Tuesday, April 20, 2021

Easter in New Mexico


The main event at Marsha’s family’s Easter gathering was the egg fight.

The sparring match involved knocking a hard-boiled, colored egg against that of your opponent until one of them cracked. The player with the intact egg then took on another opponent and so forth. The final winner was the one person whose egg didn’t crack – in this case the red one.

Although Irish/Italian Jim had never seen or heard of this Polish tradition – it is not unique to just the Kosinski family or their former homeland. The practice is said to have started during medieval times in Europe and is variously known as “egg tapping,” “egg knocking,” “egg picking,” “eiertikken” (the Netherlands), “Koni-juj” (India), “epper” (Central Europe) and “tsougrisma” (Greece.)

New Mexican families also practice a similar, but less violent, Easter tradition. They paint and decorate empty eggshells, refill them with small pieces of colored paper and seal them up with tape or tissue paper. The confetti-filled eggs are known as “cascarones." On Easter Sunday or soon thereafter those eggs get cracked over the heads of unsuspecting (or maybe not so unsuspecting) family members and friends. The word cascarone comes from the Spanish word “cascara,” which means eggshell.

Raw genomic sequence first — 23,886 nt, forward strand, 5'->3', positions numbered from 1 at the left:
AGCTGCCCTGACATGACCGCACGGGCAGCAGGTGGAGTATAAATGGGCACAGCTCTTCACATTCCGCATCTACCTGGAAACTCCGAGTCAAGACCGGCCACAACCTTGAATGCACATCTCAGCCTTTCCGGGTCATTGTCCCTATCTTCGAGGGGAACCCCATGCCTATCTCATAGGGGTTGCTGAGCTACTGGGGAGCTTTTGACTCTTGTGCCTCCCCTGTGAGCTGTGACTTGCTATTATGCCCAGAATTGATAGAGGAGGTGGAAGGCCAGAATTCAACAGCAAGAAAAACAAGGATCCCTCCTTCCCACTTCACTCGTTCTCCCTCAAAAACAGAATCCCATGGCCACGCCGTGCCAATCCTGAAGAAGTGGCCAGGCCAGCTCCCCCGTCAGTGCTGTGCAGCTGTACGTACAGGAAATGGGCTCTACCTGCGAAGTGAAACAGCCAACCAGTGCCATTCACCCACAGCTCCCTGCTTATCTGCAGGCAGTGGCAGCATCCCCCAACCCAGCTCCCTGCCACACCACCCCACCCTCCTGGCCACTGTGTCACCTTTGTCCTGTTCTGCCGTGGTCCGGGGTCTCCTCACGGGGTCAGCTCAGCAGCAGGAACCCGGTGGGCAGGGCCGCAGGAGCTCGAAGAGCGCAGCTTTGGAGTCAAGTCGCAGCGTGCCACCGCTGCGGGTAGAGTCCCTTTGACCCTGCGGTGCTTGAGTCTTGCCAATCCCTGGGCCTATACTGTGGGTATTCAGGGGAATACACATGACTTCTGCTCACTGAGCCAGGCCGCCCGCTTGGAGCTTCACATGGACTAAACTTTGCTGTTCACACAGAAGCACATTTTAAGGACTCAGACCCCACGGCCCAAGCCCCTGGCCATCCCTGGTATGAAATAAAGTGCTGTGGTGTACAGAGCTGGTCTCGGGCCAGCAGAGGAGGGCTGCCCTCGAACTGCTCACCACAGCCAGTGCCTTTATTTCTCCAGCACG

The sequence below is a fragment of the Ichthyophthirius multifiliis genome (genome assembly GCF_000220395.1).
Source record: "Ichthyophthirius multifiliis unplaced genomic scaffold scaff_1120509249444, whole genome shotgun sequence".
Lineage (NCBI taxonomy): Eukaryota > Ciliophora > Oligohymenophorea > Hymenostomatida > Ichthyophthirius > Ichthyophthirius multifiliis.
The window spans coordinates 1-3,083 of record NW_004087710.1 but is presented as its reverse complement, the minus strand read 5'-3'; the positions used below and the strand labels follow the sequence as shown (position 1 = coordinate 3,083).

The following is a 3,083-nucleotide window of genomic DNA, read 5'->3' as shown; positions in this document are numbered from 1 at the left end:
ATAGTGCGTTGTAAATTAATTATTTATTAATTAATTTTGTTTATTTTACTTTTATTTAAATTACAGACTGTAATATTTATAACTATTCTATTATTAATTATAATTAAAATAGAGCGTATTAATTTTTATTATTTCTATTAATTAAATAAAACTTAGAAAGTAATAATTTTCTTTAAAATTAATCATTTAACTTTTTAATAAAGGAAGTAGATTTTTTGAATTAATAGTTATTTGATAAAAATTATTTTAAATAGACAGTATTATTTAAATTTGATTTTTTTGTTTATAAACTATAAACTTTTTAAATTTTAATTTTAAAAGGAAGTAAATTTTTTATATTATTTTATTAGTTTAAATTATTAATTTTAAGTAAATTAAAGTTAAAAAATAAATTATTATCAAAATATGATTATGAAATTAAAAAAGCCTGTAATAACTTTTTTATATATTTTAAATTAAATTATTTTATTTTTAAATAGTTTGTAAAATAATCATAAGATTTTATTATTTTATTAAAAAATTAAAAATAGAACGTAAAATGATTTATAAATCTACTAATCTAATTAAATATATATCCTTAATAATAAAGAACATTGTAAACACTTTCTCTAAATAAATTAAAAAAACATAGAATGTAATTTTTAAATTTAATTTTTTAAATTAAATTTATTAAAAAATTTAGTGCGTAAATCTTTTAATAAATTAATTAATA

“People will start saving cascarones early before the Lenten season,” says retired professor Juan López. “Then the family will gather a week or two before Easter with the kids to decorate them.”

The idea started in Asia, where the eggs were filled with perfumed powder. Explorer Marco Polo brought the custom to Italy from where it spread to Spain and finally Mexico in the mid-1800s.

Like so many other Old World traditions the practice came to New Mexico with travelers along El Camino Real de Tierra Adentro (The Royal Road of the Interior Land) according to former TV reporter Carla Aragón. Aragón celebrated the custom with her family as a child but with an added component – dance. She wrote a children’s book on the subject in 2010 called “Dance of the Eggshells (Baile de los Cascarones).”

“In the old days, people would not eat meat for all of the Lenten season,” Aragon said. “What they did to get protein was make a lot of egg dishes. They also couldn’t dance (during Lent.”  A week after Easter northern New Mexicans would get together to celebrate and take joy in being allowed to once again dance. “If you want to ask someone to dance, you break an egg on their head,” Aragón said. “It’s said the people with the most confetti in their hair are the most popular dancers.” The La Sociedad Folklórica group in Santa Fe has tried to preserve this tradition by hosting an annual Baile de los Cascarones. For the event, the group makes cascarones that are sold during the dance.

But here in deeply Catholic New Mexico Easter obviously has more serious and spiritual traditions.